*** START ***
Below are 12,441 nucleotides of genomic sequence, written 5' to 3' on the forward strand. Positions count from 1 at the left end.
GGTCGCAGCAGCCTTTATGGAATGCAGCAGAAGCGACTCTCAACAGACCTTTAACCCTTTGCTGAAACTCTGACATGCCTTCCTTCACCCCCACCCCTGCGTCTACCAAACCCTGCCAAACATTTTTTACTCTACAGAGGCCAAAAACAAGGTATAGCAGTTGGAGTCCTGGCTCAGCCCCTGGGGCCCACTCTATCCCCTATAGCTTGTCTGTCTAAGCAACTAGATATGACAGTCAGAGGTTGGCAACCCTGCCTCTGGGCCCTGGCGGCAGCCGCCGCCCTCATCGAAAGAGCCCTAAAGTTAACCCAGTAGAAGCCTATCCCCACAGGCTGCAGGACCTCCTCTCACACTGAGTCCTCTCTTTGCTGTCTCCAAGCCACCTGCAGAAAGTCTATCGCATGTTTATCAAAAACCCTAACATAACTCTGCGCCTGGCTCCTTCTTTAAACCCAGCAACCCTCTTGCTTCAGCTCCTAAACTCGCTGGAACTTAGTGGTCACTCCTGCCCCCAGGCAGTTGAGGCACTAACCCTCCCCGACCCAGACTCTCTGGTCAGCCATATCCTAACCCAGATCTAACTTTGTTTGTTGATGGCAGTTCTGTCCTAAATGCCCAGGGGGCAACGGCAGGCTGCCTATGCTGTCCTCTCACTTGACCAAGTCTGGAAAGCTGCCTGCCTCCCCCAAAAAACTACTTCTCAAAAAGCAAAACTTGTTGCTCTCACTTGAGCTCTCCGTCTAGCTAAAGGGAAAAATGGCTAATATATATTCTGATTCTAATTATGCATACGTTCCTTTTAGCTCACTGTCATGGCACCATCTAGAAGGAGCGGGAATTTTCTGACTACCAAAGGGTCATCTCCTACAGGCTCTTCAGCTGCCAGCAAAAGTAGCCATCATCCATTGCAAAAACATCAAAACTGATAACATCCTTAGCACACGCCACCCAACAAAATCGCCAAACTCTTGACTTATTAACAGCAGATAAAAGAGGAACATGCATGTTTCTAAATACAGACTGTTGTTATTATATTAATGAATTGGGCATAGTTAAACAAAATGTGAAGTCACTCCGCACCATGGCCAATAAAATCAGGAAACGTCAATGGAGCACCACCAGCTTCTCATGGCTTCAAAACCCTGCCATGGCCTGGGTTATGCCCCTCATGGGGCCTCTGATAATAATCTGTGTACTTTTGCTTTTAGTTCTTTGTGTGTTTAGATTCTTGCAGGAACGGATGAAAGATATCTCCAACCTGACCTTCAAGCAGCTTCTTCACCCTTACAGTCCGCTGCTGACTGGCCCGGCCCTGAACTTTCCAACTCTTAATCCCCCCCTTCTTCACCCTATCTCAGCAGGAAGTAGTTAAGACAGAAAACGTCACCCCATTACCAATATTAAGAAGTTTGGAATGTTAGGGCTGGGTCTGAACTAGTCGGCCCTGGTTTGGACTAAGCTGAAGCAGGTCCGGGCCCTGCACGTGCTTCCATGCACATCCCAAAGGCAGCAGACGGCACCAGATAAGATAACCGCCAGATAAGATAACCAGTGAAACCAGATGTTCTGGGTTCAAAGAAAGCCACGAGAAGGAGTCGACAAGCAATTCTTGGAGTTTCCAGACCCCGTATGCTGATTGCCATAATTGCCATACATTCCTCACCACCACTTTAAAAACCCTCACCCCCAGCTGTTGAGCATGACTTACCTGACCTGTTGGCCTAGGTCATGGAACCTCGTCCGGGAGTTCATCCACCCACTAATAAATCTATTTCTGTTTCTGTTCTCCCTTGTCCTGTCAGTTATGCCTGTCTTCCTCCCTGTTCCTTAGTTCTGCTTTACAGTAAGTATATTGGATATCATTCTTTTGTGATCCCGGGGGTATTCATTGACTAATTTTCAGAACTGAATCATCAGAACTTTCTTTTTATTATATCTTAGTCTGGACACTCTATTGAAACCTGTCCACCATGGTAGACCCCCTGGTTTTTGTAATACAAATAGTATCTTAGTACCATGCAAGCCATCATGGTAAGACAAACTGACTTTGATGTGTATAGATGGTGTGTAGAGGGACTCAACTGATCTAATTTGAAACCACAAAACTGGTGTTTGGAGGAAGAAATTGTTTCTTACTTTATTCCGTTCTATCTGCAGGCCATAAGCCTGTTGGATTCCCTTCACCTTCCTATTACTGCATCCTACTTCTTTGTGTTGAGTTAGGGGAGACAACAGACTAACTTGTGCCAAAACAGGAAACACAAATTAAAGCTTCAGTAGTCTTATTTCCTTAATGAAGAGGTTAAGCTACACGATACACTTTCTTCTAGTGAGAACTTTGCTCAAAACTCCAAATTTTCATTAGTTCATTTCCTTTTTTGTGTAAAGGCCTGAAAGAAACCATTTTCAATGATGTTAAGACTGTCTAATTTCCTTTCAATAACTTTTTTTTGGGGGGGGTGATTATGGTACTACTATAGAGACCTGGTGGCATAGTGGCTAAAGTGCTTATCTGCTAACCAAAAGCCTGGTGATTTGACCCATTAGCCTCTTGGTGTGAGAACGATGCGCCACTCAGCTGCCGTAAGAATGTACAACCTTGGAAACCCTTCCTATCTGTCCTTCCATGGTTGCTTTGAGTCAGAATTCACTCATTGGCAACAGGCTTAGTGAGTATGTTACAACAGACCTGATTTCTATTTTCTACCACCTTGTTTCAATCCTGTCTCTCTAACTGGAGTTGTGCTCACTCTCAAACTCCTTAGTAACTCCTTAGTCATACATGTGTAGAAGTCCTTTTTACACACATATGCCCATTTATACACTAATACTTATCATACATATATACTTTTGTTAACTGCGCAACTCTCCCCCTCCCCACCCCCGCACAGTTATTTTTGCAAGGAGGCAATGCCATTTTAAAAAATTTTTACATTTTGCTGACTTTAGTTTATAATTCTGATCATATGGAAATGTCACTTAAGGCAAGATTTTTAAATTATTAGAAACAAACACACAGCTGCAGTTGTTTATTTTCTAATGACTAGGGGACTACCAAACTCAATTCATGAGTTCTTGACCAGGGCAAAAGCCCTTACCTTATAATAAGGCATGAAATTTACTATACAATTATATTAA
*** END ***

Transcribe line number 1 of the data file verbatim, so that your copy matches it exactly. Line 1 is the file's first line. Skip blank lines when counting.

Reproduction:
Below are 12,441 nucleotides of genomic sequence, written 5' to 3' on the forward strand. Positions count from 1 at the left end.